Wealth gap hits life span in England
Up to 2.5 million years of life are being lost in England to those people dying prematurely each year, according to a new report.
The gap between the lifestyles of the rich and poor is having a major impact on the chances of living a healthy life, it suggested.
Life expectancy for the worst off has improved in the last decade – by an extra 2.9 years – but more needs to be done, said Professor Sir Michael Marmot, who led the Government-ordered review.
The report said: “Reducing health inequalities is a matter of fairness and social justice. In England, the many people who are currently dying prematurely each year as a result of health inequalities would otherwise have enjoyed, in total, between 1.3 and 2.5 million extra years of life.”
The report called for an overhaul in some areas, including the income tax system. It said action is needed in six key areas, including giving every child the best start in life, creating fair employment and encouraging people into work, and working to prevent people falling ill in the first place.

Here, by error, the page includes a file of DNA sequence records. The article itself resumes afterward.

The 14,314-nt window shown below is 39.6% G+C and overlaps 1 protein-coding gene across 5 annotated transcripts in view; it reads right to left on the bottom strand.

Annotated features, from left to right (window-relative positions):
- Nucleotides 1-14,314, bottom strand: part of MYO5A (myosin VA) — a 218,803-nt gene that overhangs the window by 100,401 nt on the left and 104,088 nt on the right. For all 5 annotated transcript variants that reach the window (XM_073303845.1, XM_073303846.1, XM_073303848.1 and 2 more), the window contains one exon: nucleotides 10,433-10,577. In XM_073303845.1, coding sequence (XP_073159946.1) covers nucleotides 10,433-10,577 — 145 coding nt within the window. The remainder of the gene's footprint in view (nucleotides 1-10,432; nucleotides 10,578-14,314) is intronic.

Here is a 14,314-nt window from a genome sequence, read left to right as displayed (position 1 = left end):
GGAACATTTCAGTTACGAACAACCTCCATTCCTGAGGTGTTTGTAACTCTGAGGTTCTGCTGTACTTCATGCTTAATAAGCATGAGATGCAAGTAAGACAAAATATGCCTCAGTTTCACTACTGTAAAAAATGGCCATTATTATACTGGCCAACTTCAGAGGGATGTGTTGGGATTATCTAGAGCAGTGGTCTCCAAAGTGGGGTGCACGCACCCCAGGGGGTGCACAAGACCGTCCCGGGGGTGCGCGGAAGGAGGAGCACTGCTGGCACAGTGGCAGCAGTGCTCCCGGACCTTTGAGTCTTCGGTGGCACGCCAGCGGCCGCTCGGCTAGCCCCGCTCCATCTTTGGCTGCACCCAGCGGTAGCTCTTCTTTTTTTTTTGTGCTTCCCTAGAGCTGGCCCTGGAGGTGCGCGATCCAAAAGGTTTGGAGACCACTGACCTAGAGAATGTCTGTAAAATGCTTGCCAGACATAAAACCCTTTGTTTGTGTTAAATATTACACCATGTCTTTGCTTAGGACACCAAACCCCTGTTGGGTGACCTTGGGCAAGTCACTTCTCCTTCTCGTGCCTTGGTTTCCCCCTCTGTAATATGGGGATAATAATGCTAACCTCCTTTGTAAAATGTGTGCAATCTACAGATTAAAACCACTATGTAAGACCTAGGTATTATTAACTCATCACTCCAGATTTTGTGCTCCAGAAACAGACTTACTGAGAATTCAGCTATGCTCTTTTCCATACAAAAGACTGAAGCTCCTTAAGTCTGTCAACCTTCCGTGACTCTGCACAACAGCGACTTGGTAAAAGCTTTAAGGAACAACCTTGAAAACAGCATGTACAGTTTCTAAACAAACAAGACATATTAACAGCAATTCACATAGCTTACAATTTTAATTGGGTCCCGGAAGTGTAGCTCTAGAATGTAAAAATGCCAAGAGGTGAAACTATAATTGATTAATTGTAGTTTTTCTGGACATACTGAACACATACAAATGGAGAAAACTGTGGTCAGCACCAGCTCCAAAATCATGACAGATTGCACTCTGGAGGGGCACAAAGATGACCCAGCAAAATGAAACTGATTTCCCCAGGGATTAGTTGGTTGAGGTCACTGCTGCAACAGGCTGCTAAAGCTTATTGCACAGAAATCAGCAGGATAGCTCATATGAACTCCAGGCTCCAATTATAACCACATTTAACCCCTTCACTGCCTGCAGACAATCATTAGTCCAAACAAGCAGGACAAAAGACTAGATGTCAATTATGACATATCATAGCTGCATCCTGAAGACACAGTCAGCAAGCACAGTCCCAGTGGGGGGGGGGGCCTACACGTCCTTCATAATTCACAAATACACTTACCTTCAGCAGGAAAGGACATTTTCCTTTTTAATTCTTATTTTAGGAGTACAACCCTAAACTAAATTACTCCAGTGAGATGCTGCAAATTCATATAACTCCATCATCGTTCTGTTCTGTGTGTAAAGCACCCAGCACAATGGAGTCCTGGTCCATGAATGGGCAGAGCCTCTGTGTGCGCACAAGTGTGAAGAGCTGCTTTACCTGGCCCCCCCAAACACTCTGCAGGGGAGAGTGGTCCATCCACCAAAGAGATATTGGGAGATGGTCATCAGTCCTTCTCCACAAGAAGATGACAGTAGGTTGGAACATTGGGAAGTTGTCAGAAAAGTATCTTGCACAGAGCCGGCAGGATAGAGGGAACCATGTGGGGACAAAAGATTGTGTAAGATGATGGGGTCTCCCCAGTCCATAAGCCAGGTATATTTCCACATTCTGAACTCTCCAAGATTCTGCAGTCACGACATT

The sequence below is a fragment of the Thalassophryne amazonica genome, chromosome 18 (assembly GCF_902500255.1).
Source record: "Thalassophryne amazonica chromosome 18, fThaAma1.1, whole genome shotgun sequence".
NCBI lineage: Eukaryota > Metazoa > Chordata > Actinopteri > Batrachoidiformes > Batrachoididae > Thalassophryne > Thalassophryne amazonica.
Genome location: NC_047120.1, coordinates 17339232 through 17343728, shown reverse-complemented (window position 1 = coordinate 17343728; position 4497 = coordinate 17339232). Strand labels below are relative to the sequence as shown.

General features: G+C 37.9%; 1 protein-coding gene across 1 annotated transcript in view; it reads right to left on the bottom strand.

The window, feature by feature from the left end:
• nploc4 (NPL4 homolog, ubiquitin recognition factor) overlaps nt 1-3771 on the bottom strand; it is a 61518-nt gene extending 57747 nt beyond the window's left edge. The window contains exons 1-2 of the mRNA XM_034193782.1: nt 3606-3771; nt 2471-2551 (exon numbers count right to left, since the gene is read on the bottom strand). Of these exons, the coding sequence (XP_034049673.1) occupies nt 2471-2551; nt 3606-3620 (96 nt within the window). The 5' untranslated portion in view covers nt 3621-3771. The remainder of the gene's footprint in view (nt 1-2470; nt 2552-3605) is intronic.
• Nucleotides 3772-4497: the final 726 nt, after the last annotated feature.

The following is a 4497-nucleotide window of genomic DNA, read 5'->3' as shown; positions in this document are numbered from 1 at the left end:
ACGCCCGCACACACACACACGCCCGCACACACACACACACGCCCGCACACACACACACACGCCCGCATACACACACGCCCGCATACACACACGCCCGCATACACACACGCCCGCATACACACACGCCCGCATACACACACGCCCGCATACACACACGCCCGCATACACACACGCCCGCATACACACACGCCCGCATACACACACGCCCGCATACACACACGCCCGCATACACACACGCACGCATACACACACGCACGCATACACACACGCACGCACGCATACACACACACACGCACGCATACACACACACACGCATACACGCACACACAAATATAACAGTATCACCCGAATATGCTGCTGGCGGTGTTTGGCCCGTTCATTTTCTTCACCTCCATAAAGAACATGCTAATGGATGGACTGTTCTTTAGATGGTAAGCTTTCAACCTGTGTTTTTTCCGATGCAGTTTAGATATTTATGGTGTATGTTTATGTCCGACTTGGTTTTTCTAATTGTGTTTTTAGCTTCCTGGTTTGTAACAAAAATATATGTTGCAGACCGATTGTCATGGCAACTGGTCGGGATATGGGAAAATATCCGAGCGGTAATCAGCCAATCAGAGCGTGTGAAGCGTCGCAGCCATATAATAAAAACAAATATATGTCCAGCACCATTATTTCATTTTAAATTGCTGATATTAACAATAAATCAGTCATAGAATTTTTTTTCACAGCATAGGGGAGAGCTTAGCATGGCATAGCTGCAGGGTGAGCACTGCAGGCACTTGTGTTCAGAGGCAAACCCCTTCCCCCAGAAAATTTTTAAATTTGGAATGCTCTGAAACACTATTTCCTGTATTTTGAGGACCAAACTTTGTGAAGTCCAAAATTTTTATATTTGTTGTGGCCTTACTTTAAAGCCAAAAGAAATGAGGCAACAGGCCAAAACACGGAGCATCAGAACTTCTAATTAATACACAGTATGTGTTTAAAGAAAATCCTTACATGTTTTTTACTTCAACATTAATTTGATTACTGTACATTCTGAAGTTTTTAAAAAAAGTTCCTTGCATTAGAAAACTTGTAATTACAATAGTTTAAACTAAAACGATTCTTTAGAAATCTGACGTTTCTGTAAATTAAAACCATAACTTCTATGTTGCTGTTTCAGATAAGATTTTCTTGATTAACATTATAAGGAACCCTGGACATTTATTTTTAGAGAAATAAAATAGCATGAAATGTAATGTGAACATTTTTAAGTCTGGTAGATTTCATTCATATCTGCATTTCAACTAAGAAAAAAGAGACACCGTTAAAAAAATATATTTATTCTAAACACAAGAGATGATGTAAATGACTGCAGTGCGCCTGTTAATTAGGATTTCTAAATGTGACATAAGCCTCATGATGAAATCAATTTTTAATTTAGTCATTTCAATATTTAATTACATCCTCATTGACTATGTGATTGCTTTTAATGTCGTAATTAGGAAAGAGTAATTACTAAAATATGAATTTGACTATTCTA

One recommendation is for parents to be at home in the first year of a child’s life, perhaps by the mother taking six months of paid leave, followed by six months for the father.
The report also calls for an overall increase in the amount of money spent supporting children in the first few years of life. Other recommendations are for more work-based learning schemes alongside closer links between schools, families and the community.
The report said between £31 and £33 billion worth of productivity losses each year is down to poor health while up to £32 billion is lost in taxes and in making higher welfare payments.
People are more likely to suffer poor health if they are unemployed and getting people into work is of “critical importance” to reducing the gap between rich and poor, the study said.
Health Secretary Andy Burnham welcomed the report. He said: “It is not right that where we live can dictate the state of our health. Everyone should have an equal chance at good health.”
Source: Association Press